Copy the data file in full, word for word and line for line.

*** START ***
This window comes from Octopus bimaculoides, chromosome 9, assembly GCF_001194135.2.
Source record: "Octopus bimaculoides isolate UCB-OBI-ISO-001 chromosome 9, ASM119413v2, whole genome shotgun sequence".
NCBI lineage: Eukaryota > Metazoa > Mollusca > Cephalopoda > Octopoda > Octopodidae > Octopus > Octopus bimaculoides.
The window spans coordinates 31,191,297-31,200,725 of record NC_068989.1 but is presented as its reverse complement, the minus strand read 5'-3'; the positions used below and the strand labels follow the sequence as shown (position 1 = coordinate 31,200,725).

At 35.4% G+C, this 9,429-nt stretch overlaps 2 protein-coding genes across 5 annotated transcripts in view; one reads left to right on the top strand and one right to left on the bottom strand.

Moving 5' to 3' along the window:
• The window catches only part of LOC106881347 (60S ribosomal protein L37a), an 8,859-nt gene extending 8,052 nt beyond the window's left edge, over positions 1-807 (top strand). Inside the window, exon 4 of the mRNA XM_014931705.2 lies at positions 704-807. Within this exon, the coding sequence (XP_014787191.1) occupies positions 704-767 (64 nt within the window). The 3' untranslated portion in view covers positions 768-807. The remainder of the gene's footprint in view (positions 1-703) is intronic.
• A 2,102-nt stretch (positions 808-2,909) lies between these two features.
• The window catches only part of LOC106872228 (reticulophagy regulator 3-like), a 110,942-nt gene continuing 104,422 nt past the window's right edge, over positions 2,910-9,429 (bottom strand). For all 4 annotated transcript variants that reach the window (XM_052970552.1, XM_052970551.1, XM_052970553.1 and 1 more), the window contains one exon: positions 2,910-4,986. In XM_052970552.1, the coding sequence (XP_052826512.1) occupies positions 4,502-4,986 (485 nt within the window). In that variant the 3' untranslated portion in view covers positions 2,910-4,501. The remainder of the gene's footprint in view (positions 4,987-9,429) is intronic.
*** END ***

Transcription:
This window comes from Octopus bimaculoides, chromosome 9, assembly GCF_001194135.2.
Source record: "Octopus bimaculoides isolate UCB-OBI-ISO-001 chromosome 9, ASM119413v2, whole genome shotgun sequence".
NCBI lineage: Eukaryota > Metazoa > Mollusca > Cephalopoda > Octopoda > Octopodidae > Octopus > Octopus bimaculoides.
The window spans coordinates 31,191,297-31,200,725 of record NC_068989.1 but is presented as its reverse complement, the minus strand read 5'-3'; the positions used below and the strand labels follow the sequence as shown (position 1 = coordinate 31,200,725).

At 35.4% G+C, this 9,429-nt stretch overlaps 2 protein-coding genes across 5 annotated transcripts in view; one reads left to right on the top strand and one right to left on the bottom strand.

Moving 5' to 3' along the window:
• The window catches only part of LOC106881347 (60S ribosomal protein L37a), an 8,859-nt gene extending 8,052 nt beyond the window's left edge, over positions 1-807 (top strand). Inside the window, exon 4 of the mRNA XM_014931705.2 lies at positions 704-807. Within this exon, the coding sequence (XP_014787191.1) occupies positions 704-767 (64 nt within the window). The 3' untranslated portion in view covers positions 768-807. The remainder of the gene's footprint in view (positions 1-703) is intronic.
• A 2,102-nt stretch (positions 808-2,909) lies between these two features.
• The window catches only part of LOC106872228 (reticulophagy regulator 3-like), a 110,942-nt gene continuing 104,422 nt past the window's right edge, over positions 2,910-9,429 (bottom strand). For all 4 annotated transcript variants that reach the window (XM_052970552.1, XM_052970551.1, XM_052970553.1 and 1 more), the window contains one exon: positions 2,910-4,986. In XM_052970552.1, the coding sequence (XP_052826512.1) occupies positions 4,502-4,986 (485 nt within the window). In that variant the 3' untranslated portion in view covers positions 2,910-4,501. The remainder of the gene's footprint in view (positions 4,987-9,429) is intronic.